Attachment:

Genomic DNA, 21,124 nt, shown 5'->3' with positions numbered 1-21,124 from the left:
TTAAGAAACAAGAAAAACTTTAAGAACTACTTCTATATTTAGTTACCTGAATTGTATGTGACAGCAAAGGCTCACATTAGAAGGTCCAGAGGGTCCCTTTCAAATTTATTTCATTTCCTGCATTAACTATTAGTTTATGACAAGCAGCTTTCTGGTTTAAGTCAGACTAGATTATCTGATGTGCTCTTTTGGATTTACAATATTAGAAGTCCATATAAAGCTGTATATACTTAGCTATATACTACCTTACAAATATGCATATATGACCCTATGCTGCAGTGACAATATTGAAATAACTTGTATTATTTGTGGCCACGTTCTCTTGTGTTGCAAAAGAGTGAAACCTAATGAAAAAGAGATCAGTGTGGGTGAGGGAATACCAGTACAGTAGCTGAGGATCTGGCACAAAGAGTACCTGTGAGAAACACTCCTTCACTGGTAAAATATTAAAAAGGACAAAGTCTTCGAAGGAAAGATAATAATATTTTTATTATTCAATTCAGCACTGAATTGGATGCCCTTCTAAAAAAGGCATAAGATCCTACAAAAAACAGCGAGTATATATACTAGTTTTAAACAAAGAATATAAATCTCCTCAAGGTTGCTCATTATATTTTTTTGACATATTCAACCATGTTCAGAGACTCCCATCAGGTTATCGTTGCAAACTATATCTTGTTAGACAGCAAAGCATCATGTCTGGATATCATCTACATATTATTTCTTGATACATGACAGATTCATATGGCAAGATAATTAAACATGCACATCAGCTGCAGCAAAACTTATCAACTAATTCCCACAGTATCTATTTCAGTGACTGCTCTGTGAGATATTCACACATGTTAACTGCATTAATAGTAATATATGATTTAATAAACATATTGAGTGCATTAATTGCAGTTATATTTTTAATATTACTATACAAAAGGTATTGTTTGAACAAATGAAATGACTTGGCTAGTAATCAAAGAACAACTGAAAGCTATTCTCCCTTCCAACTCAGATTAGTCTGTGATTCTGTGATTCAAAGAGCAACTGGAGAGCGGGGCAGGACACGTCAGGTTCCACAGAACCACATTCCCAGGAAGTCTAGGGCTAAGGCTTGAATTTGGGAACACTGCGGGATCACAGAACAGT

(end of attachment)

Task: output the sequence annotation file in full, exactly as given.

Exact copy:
Genomic DNA, 21,124 nt, shown 5'->3' with positions numbered 1-21,124 from the left:
TTAAGAAACAAGAAAAACTTTAAGAACTACTTCTATATTTAGTTACCTGAATTGTATGTGACAGCAAAGGCTCACATTAGAAGGTCCAGAGGGTCCCTTTCAAATTTATTTCATTTCCTGCATTAACTATTAGTTTATGACAAGCAGCTTTCTGGTTTAAGTCAGACTAGATTATCTGATGTGCTCTTTTGGATTTACAATATTAGAAGTCCATATAAAGCTGTATATACTTAGCTATATACTACCTTACAAATATGCATATATGACCCTATGCTGCAGTGACAATATTGAAATAACTTGTATTATTTGTGGCCACGTTCTCTTGTGTTGCAAAAGAGTGAAACCTAATGAAAAAGAGATCAGTGTGGGTGAGGGAATACCAGTACAGTAGCTGAGGATCTGGCACAAAGAGTACCTGTGAGAAACACTCCTTCACTGGTAAAATATTAAAAAGGACAAAGTCTTCGAAGGAAAGATAATAATATTTTTATTATTCAATTCAGCACTGAATTGGATGCCCTTCTAAAAAAGGCATAAGATCCTACAAAAAACAGCGAGTATATATACTAGTTTTAAACAAAGAATATAAATCTCCTCAAGGTTGCTCATTATATTTTTTTGACATATTCAACCATGTTCAGAGACTCCCATCAGGTTATCGTTGCAAACTATATCTTGTTAGACAGCAAAGCATCATGTCTGGATATCATCTACATATTATTTCTTGATACATGACAGATTCATATGGCAAGATAATTAAACATGCACATCAGCTGCAGCAAAACTTATCAACTAATTCCCACAGTATCTATTTCAGTGACTGCTCTGTGAGATATTCACACATGTTAACTGCATTAATAGTAATATATGATTTAATAAACATATTGAGTGCATTAATTGCAGTTATATTTTTAATATTACTATACAAAAGGTATTGTTTGAACAAATGAAATGACTTGGCTAGTAATCAAAGAACAACTGAAAGCTATTCTCCCTTCCAACTCAGATTAGTCTGTGATTCTGTGATTCAAAGAGCAACTGGAGAGCGGGGCAGGACACGTCAGGTTCCACAGAACCACATTCCCAGGAAGTCTAGGGCTAAGGCTTGAATTTGGGAACACTGCGGGATCACAGAACAGT